The decision to brace and repair the stricken portion of the Santa Monica Freeway in lieu of a more costly, months-long effort to tear down and replace it, was based on engineering tests showing the structural integrity of the freeway deck remained stronger than anticipated.
The project was expected to commence immediately and continue around the clock until completed, California Governor Gavin Newsom said.
The announcement came during a morning press conference by the governor, Mayor Karen Bass and other officials at the scene of Saturday's fire, which investigators on Monday determined was the result of arson.
More than 100 columns of reinforced concrete supporting the elevated freeway and the surface of the roadway itself were badly scorched in the blaze, forcing closure of a stretch of the east-west artery in both directions.
The Santa Monica Freeway, also known as the Interstate 10 - or "the 10," in local parlance - is traversed by some 300,000 vehicles daily, with the downtown L.A. portion often congested under normal circumstances.
With the damaged section shut down, officials have urged commuters to avoid downtown and to take public transit instead when possible, or to work from home.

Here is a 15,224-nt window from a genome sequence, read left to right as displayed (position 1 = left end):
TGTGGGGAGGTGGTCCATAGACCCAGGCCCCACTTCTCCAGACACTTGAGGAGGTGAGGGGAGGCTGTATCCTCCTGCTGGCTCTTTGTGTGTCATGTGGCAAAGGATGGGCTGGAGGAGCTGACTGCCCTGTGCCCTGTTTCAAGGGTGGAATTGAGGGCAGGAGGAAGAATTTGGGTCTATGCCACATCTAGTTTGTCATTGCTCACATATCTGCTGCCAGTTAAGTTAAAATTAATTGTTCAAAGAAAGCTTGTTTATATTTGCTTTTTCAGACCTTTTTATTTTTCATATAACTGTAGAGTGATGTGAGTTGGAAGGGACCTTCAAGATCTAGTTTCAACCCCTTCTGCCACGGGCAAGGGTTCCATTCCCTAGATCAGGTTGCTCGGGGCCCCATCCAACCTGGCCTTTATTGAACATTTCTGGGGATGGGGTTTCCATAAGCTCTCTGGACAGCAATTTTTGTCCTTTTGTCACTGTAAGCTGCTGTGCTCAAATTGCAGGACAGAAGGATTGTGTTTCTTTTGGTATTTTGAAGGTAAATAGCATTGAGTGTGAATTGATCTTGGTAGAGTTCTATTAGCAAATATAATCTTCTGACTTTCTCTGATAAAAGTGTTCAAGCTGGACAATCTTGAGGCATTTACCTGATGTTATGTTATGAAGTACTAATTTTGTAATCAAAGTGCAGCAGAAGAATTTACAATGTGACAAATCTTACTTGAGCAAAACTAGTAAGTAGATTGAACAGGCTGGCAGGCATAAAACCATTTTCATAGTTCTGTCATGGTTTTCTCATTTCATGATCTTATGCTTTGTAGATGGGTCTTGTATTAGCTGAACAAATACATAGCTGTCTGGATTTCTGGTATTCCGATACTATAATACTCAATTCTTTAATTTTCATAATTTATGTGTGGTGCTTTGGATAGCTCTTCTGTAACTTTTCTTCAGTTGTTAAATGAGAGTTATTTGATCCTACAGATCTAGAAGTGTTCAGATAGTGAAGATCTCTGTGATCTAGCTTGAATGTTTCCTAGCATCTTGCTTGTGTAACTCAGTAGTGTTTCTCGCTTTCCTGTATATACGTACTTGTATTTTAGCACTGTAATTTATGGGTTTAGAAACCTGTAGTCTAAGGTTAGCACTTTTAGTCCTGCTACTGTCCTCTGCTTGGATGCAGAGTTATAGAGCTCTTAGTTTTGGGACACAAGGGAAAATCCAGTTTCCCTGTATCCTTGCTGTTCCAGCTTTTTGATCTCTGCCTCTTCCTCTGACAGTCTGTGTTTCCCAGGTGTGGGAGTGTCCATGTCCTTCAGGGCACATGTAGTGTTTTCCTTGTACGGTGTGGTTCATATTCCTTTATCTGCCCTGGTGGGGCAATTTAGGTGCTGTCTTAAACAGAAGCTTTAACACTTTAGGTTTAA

Still, detours around the closure were expected to ripple out and compound heavy traffic across California's largest city, marking one of the area's worst transportation disruptions since the Northridge earthquake flattened two parts of the same freeway in 1994.
Newsom said he expected that the latest repair project to take closer to three weeks than five, with contractors being offered bonus incentives for completing the work ahead of schedule.
Meanwhile, arson investigators were continuing their work seeking to identify the person or persons responsible for setting the fire, Newsom said.
State Fire Marshal Daniel Berlant said on Monday authorities had determined the fire's origin, but he gave no details about how investigators reached their conclusion or about the precise way in which the blaze was ignited or why.
The flames erupted in the early morning hours of Saturday and spread through storage yards beneath the freeway filled with stacks of wooden pallets, containers and parked vehicles, authorities said.
Newsom said the state had leased the site to Apex Development Inc, a company based in Calabasas, north of Los Angeles. According to the governor, the state recently sued to evict the company, which he said had quit paying rent and was violating other terms of the lease. Apex did not respond to Reuters' requests for comment as of Tuesday.
(By Steve Gorman; Editing by Alistair Bell)
By Steve Gorman